Violence on the streets of Kraaifontein that saw one man killed and vehicles stoned and torched was politically motivated, says Community Safety MEC Albert Fritz.
Eight men charged with public violence appeared in court on Friday, following several days of rioting.
Unrest was also reported in Khayelitsha and Delft as hundreds took to the streets, complaining about poor service delivery.
A 28-year-old man was knocked down and killed by a truck as rioters stoned motorists in Botfontein Road early on Wednesday March 24, according to Kraaifontein police spokesman Captain Hein Hendricks.
He said five vehicles were set alight and several others stoned on Wednesday March 24.
IOL reported that four policemen were injured on March 24 after clashes with protesters.
A strong police presence was visible on main roads and entrances to Wallacedene and Bloekombos. Debris and shattered glass covered several roads in the two communities.
About 700 protesters sang as they made their way up Old Paarl Road in Bloekombos on Friday March 26. There were no protests at the weekend.
Many of the protesters came from the Covid and Marikana informal settlements.
Marikana resident Anele Macingwane said water delivered by the City was “sour” and had made people sick.
Covid resident Zizipho Biyela also complained about bad-tasting water and the lack of electricity in the area.
Sinethemba Dayimani, who moved to Covid late last year, said the water had given him and others a runny stomach.
“At first I thought it was just a batch of badly cleaned water that would run out over time, but the problem persisted and other residents started speaking out about the bad water,” Mr Dayimani said. “So we complained to the City and told them they could keep their water if this is the best they could do. And, true to form, the water has not been delivered in a really long while.”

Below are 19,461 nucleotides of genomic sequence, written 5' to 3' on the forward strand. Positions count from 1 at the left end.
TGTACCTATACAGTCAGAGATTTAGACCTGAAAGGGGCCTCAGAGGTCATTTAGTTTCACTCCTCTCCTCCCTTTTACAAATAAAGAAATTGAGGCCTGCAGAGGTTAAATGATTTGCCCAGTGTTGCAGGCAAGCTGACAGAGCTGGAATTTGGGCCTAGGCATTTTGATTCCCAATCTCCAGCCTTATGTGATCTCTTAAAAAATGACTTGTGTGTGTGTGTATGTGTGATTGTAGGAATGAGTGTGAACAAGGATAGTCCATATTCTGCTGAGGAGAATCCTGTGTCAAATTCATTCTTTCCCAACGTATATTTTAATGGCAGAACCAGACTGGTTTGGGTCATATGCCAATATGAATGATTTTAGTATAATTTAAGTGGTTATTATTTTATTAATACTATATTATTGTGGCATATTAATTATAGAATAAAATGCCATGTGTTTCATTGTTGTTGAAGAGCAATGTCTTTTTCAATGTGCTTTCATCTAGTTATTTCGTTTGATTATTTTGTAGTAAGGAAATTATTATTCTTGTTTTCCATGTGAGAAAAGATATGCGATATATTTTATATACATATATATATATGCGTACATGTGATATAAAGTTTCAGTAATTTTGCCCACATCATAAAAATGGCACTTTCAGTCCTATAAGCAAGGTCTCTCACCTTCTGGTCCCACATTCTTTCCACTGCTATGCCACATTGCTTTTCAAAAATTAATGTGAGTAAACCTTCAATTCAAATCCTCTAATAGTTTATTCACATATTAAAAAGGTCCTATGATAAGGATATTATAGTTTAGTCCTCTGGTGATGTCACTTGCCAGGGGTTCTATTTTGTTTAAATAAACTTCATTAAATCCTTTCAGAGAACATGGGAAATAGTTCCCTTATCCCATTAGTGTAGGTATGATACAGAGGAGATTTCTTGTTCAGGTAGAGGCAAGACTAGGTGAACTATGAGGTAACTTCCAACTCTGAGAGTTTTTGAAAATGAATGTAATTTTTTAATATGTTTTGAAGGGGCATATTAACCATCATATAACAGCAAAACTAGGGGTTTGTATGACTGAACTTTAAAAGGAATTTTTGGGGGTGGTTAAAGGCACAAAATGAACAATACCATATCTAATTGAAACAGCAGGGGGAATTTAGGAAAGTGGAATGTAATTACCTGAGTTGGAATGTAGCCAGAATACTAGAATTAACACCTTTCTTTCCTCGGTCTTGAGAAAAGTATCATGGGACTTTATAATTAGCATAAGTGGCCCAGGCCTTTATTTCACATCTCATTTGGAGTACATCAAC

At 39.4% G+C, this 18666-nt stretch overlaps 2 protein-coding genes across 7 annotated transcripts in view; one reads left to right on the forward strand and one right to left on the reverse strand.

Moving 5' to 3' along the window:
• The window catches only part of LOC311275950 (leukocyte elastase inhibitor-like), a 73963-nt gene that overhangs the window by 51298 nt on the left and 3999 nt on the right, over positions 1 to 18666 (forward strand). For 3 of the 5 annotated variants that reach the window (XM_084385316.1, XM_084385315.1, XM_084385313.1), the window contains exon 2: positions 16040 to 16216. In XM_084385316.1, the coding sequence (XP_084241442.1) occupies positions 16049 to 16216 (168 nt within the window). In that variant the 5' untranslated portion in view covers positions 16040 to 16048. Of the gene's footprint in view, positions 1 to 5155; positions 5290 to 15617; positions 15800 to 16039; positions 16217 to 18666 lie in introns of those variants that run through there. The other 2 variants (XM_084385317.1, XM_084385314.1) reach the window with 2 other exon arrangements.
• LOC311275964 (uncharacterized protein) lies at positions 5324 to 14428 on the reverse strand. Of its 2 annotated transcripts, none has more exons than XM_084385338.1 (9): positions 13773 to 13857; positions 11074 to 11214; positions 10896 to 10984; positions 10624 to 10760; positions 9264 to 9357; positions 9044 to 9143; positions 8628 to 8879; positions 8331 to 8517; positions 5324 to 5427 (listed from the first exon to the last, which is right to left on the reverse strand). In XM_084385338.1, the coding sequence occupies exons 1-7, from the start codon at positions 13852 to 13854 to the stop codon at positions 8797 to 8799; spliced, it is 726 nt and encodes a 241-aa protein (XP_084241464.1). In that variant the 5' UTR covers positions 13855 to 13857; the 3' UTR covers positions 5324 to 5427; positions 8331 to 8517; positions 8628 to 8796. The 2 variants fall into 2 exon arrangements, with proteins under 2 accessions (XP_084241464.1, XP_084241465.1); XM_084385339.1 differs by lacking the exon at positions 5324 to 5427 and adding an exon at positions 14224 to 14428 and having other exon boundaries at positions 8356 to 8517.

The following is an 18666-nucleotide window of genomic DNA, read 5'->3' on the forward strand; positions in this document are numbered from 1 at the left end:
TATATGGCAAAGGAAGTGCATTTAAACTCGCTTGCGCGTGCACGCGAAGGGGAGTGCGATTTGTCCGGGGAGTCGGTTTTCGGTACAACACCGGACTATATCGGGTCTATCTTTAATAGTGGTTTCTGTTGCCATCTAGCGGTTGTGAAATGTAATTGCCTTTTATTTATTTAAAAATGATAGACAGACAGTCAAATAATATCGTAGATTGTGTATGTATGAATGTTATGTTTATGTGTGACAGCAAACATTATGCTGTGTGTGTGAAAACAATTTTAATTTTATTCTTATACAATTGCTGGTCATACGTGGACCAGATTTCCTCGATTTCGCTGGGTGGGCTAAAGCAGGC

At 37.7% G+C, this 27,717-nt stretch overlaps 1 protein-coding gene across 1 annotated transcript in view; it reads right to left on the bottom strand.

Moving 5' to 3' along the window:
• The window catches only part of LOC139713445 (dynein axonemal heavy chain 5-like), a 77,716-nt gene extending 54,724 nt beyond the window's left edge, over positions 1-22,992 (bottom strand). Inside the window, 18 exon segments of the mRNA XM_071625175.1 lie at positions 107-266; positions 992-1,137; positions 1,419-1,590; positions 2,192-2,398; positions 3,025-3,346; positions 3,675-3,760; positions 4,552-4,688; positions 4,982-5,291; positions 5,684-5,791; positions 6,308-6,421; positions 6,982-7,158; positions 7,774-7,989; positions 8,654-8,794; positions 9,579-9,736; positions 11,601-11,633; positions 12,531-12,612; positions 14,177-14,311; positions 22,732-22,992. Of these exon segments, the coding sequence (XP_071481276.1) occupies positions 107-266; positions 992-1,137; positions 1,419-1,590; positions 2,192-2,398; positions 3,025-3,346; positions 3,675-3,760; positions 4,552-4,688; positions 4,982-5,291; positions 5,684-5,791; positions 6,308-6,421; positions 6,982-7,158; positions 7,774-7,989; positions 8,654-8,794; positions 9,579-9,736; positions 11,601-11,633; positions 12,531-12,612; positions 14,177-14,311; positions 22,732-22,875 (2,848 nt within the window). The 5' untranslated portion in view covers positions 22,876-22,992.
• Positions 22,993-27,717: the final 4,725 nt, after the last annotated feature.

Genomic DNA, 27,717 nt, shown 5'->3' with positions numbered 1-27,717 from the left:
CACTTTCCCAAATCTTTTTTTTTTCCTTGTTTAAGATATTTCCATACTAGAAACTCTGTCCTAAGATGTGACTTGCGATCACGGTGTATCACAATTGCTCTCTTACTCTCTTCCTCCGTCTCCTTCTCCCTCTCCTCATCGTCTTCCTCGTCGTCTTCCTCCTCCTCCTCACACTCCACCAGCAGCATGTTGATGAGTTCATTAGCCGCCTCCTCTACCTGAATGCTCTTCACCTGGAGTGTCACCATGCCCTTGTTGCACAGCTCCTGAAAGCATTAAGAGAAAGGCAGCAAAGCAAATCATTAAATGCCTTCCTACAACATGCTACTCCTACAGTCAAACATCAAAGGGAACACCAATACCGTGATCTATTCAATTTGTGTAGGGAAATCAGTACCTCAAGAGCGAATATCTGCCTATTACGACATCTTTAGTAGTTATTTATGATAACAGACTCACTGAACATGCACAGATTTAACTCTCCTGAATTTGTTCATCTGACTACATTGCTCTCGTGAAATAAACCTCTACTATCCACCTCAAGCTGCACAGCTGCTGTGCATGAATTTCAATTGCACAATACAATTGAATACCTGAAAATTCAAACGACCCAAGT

Xanthea Limberg, mayoral committee member for waste and water, said the water came from the City’s normal water supply and was treated to meet the national drinking-water criteria. They City had not received any complaints about the state of the water, she said.
Meanwhile, Community Safety MEC Albert Fritz said his department would monitor court proceedings for any police failures that could see the case struck off the court roll.
“Let me be clear that citizens have a constitutional right to peaceful protest, whatever the issue may be, but when these protest actions become a pretext for violence and blatant criminality they cannot then be hidden behind the notion of unhappiness with service delivery,” he said.
“In fact, based on information that we have received, the real intention behind these so-called service delivery protests is to destabilise communities, and are politically motivated. These actions actually halt the crucial services into those affected communities including sanitation, education, healthcare and transport which our citizens dependent on.”
Mr Fritz said the protests appeared to be well-orchestrated and intent on wearing SAPS resources thin by “appearing sporadically in different locations”.